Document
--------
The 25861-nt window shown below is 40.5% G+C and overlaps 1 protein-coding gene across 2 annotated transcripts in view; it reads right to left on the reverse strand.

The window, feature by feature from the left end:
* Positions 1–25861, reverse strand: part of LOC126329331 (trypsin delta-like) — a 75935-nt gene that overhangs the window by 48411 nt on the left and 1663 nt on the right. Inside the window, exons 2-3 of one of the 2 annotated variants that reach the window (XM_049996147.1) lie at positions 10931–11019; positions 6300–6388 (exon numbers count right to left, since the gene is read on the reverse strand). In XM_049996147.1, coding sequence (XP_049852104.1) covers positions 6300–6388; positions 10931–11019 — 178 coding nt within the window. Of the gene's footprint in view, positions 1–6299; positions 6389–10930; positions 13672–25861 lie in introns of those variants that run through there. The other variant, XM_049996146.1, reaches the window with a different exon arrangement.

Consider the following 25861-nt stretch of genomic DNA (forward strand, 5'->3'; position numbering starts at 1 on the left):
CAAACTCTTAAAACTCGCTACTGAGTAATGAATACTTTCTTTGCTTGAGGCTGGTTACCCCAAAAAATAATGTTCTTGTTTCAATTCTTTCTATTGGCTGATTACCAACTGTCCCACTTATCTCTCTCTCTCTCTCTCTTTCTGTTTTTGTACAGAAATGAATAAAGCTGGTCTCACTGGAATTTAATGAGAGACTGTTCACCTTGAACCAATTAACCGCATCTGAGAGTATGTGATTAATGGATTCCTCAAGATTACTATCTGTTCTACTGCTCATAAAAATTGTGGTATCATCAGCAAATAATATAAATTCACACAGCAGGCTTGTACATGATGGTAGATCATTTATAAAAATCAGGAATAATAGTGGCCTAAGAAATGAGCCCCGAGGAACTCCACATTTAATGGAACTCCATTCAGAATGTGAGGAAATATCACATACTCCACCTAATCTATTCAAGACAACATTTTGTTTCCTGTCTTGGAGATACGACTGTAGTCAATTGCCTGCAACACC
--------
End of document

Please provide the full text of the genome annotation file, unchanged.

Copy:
The 25861-nt window shown below is 40.5% G+C and overlaps 1 protein-coding gene across 2 annotated transcripts in view; it reads right to left on the reverse strand.

The window, feature by feature from the left end:
* Positions 1–25861, reverse strand: part of LOC126329331 (trypsin delta-like) — a 75935-nt gene that overhangs the window by 48411 nt on the left and 1663 nt on the right. Inside the window, exons 2-3 of one of the 2 annotated variants that reach the window (XM_049996147.1) lie at positions 10931–11019; positions 6300–6388 (exon numbers count right to left, since the gene is read on the reverse strand). In XM_049996147.1, coding sequence (XP_049852104.1) covers positions 6300–6388; positions 10931–11019 — 178 coding nt within the window. Of the gene's footprint in view, positions 1–6299; positions 6389–10930; positions 13672–25861 lie in introns of those variants that run through there. The other variant, XM_049996146.1, reaches the window with a different exon arrangement.

Consider the following 25861-nt stretch of genomic DNA (forward strand, 5'->3'; position numbering starts at 1 on the left):
CAAACTCTTAAAACTCGCTACTGAGTAATGAATACTTTCTTTGCTTGAGGCTGGTTACCCCAAAAAATAATGTTCTTGTTTCAATTCTTTCTATTGGCTGATTACCAACTGTCCCACTTATCTCTCTCTCTCTCTCTCTTTCTGTTTTTGTACAGAAATGAATAAAGCTGGTCTCACTGGAATTTAATGAGAGACTGTTCACCTTGAACCAATTAACCGCATCTGAGAGTATGTGATTAATGGATTCCTCAAGATTACTATCTGTTCTACTGCTCATAAAAATTGTGGTATCATCAGCAAATAATATAAATTCACACAGCAGGCTTGTACATGATGGTAGATCATTTATAAAAATCAGGAATAATAGTGGCCTAAGAAATGAGCCCCGAGGAACTCCACATTTAATGGAACTCCATTCAGAATGTGAGGAAATATCACATACTCCACCTAATCTATTCAAGACAACATTTTGTTTCCTGTCTTGGAGATACGACTGTAGTCAATTGCCTGCAACACC